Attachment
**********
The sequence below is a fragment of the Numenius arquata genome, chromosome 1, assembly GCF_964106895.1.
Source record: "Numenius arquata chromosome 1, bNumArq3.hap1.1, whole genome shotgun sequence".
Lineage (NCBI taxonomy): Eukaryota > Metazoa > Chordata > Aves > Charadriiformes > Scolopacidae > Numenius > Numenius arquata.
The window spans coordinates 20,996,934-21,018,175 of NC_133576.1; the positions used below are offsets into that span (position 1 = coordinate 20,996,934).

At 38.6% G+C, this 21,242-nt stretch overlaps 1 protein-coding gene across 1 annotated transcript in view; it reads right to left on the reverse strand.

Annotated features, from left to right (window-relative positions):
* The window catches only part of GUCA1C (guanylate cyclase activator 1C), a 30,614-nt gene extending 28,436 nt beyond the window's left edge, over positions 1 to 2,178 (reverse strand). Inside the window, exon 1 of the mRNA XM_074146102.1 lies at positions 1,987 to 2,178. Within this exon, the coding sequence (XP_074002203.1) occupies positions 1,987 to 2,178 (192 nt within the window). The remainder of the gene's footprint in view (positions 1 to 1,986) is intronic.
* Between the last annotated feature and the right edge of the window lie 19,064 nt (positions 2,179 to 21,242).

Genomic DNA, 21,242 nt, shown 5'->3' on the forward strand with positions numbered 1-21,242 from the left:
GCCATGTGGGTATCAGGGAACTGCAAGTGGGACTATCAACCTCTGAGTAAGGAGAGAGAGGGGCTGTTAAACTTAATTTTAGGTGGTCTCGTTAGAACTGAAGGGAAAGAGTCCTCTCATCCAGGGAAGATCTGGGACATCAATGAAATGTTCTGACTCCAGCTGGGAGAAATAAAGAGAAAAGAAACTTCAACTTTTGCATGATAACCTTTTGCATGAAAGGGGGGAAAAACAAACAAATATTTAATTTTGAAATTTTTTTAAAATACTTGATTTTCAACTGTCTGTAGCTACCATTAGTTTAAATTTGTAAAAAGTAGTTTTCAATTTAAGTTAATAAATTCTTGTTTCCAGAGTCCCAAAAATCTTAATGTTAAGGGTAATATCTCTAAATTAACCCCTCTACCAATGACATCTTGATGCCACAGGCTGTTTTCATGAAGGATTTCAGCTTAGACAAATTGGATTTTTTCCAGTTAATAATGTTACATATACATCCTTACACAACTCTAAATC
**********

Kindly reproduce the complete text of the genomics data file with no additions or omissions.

The sequence below is a fragment of the Numenius arquata genome, chromosome 1, assembly GCF_964106895.1.
Source record: "Numenius arquata chromosome 1, bNumArq3.hap1.1, whole genome shotgun sequence".
Lineage (NCBI taxonomy): Eukaryota > Metazoa > Chordata > Aves > Charadriiformes > Scolopacidae > Numenius > Numenius arquata.
The window spans coordinates 20,996,934-21,018,175 of NC_133576.1; the positions used below are offsets into that span (position 1 = coordinate 20,996,934).

At 38.6% G+C, this 21,242-nt stretch overlaps 1 protein-coding gene across 1 annotated transcript in view; it reads right to left on the reverse strand.

Annotated features, from left to right (window-relative positions):
* The window catches only part of GUCA1C (guanylate cyclase activator 1C), a 30,614-nt gene extending 28,436 nt beyond the window's left edge, over positions 1 to 2,178 (reverse strand). Inside the window, exon 1 of the mRNA XM_074146102.1 lies at positions 1,987 to 2,178. Within this exon, the coding sequence (XP_074002203.1) occupies positions 1,987 to 2,178 (192 nt within the window). The remainder of the gene's footprint in view (positions 1 to 1,986) is intronic.
* Between the last annotated feature and the right edge of the window lie 19,064 nt (positions 2,179 to 21,242).

Genomic DNA, 21,242 nt, shown 5'->3' on the forward strand with positions numbered 1-21,242 from the left:
GCCATGTGGGTATCAGGGAACTGCAAGTGGGACTATCAACCTCTGAGTAAGGAGAGAGAGGGGCTGTTAAACTTAATTTTAGGTGGTCTCGTTAGAACTGAAGGGAAAGAGTCCTCTCATCCAGGGAAGATCTGGGACATCAATGAAATGTTCTGACTCCAGCTGGGAGAAATAAAGAGAAAAGAAACTTCAACTTTTGCATGATAACCTTTTGCATGAAAGGGGGGAAAAACAAACAAATATTTAATTTTGAAATTTTTTTAAAATACTTGATTTTCAACTGTCTGTAGCTACCATTAGTTTAAATTTGTAAAAAGTAGTTTTCAATTTAAGTTAATAAATTCTTGTTTCCAGAGTCCCAAAAATCTTAATGTTAAGGGTAATATCTCTAAATTAACCCCTCTACCAATGACATCTTGATGCCACAGGCTGTTTTCATGAAGGATTTCAGCTTAGACAAATTGGATTTTTTCCAGTTAATAATGTTACATATACATCCTTACACAACTCTAAATC